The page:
England’s Bowlers Toil in Final Warm-up Game

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England's paceman Stuart Broad (L) bowls to Cricket Australia XI's batsman Matthew Short on the fourth and final day of their four-day Ashes tour match at the Tony Ireland Stadium in Townsville on November 18, 2017. / AFP PHOTO / Peter PARKS / -- IMAGE RESTRICTED TO EDITORIAL USE - STRICTLY NO COMMERCIAL USE -- (Photo credit should read PETER PARKS/AFP/Getty Images)

England’s bowlers were left looking impotent in the absence of James Anderson as Cricket Australia XI easily batted out the final day of their warm-up game in Townsville. Only one wicket fell as 18-year-old Jason Sangha and 22-year-old Matthew Short hit maiden first-class centuries to secure a creditable draw. Mason Crane took the only wicket as Broad and Overton failed to break through the fledgeling partnership of Sangha and Short. The England management team will feel that the final bowling selection for the Gabba is vital if they are to bowl out the new Australian team twice.
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Woakes’s Six Appeal

Despite a spirited opening partnership of 66, Chris Woakes was the chief wicket-taker with a wonderful 6-57. Taking wickets at regular intervals, the England bowling unit appeared to not be missing Jimmy Anderson. Anderson was rested for the match and Moeen Ali featured after his recent injury woes. Broad chipped in with 2-29 whilst Overton’s 2-32 helped limit the home side to 250 all out. Overton will be aware that it’s a straight shootout with Jake Ball for the final bowling spot.
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Batting Finally Fires

Alastair Cook’s pressure was the microcosm of the team in general; runs on the board is the only currency that is worth anything in the Ashes. Cook finally banked some, not as many as he would have liked, but a solid 70 will be useful. His partner, Mark Stoneman, has asserted himself on the tour and his 111 has answered some of the questions posed around his temperament and ability. Captain Joe Root also scored moral boosting runs whilst Dawid Malan followed Stoneman’s lead with a question answering, or at least deferring, 109. The only slight concern for England was the loss of 5 wickets for just 38 runs on a slow, flat wicket.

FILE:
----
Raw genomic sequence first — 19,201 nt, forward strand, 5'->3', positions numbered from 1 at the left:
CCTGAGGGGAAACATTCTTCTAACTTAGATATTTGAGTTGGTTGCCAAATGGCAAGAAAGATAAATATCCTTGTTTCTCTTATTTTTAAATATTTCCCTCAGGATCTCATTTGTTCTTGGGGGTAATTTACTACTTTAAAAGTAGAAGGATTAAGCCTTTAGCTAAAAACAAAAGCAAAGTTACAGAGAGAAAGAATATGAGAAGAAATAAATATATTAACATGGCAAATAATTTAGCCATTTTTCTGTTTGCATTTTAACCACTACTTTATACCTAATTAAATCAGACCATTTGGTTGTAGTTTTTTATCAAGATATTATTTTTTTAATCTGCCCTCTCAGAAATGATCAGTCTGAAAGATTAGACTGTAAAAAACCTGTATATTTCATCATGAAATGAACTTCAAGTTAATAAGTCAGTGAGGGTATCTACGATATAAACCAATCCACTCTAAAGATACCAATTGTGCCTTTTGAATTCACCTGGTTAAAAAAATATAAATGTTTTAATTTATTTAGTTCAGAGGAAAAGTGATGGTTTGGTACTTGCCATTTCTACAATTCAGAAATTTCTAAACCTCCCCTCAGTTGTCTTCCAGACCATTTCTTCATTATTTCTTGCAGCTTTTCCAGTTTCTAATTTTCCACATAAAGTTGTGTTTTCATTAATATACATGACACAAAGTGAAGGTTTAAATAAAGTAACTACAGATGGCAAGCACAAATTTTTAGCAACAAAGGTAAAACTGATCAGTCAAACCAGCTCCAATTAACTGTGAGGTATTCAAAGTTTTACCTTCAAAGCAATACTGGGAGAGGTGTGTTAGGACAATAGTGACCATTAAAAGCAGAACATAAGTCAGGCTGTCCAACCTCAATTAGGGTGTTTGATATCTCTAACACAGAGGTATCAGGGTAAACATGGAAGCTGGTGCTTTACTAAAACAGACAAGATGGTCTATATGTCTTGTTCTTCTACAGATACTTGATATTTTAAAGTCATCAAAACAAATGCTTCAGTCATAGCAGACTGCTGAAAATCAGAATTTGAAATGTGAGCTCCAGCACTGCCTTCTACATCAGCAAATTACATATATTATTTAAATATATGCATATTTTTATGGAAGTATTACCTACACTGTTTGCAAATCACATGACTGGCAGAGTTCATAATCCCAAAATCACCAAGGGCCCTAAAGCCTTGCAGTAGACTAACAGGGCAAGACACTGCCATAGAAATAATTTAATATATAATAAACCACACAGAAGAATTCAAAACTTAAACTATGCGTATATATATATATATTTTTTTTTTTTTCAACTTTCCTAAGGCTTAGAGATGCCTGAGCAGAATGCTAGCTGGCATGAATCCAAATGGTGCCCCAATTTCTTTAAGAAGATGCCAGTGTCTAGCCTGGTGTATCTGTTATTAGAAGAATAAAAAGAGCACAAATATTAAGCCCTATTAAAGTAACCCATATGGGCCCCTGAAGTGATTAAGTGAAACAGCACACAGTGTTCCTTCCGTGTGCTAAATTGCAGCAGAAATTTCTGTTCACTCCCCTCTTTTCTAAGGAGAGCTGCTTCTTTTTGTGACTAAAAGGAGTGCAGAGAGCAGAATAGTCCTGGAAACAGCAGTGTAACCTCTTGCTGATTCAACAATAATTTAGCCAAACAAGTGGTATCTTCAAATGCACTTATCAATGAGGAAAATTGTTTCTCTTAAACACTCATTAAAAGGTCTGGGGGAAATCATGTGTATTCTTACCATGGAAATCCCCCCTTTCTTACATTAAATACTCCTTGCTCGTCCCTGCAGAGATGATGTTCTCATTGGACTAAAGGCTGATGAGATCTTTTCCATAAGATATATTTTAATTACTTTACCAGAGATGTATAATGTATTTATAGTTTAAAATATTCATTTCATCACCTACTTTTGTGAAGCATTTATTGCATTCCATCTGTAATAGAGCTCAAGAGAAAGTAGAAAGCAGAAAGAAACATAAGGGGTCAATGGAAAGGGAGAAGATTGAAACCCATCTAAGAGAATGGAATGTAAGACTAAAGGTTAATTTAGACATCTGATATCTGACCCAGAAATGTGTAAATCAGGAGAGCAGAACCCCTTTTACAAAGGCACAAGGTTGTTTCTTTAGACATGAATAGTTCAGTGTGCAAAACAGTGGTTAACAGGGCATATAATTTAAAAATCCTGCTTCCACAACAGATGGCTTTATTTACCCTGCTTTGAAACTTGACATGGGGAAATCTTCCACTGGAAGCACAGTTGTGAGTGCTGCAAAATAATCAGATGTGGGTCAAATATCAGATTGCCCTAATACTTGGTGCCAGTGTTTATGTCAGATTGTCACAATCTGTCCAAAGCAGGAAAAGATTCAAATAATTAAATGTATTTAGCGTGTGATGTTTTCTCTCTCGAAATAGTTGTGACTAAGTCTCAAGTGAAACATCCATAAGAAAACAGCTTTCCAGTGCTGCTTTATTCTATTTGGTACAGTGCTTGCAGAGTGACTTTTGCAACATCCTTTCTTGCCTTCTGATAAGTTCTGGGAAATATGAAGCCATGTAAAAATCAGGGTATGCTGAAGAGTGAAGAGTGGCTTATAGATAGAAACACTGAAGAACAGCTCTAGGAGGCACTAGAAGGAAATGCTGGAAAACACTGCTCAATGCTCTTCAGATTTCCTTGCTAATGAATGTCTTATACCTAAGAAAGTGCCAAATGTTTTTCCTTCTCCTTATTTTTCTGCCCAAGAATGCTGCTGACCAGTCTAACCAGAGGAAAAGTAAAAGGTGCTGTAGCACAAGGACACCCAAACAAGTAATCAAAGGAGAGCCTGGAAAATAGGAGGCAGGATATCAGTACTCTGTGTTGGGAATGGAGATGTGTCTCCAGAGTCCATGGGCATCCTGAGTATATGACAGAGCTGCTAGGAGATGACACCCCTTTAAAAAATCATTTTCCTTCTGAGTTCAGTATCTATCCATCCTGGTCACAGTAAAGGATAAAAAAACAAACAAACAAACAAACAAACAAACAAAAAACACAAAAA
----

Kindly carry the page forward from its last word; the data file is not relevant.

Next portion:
Rear-guard action thwarts England

Going into the last day of play, England’s bowlers had designs on wrapping up the game with an innings victory. Sangha and Short’s 263 run partnership ended all hopes of such a victory and gave England a good workout in the field. Only Mason Crane took a wicket whilst the seam attack ended the innings without a wicket. Broad and Woakes weren’t overused and Overton may find himself surplus to requirements for the Gabba. Ball’s rehabilitation seems to keep him on track. He spent some of the afternoon bowling in the nets with Anderson before fielding as a substitute for a while.

It would be foolish to read masses into the game but there are assertions to be addressed. England’s bowlers appear reliant on their ability to shape the ball. Outside of the new ball’s efficiency, England will be hoping for conditions conducive to reverse swing or it could be more long days in the field. Moeen Ali may need to perform well with both bat and ball should that occur.
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England’s top order must deliver whilst under pressure from the new ball attack. Mitchell Starc is clearly the most destructive bowler on both sides and Stoneman, in particular, will have to carry his form into the Test arena. Exposing Vince early in the innings, should he get the number three job, will also be a big ask. If England are two wickets down with not too many runs on the board and Root is batting, Australia’s four-man bowling attack won’t be a concern for the home side. The Ashes series may not have the potential for quality of, say, 2005 but no less tension will be on display.

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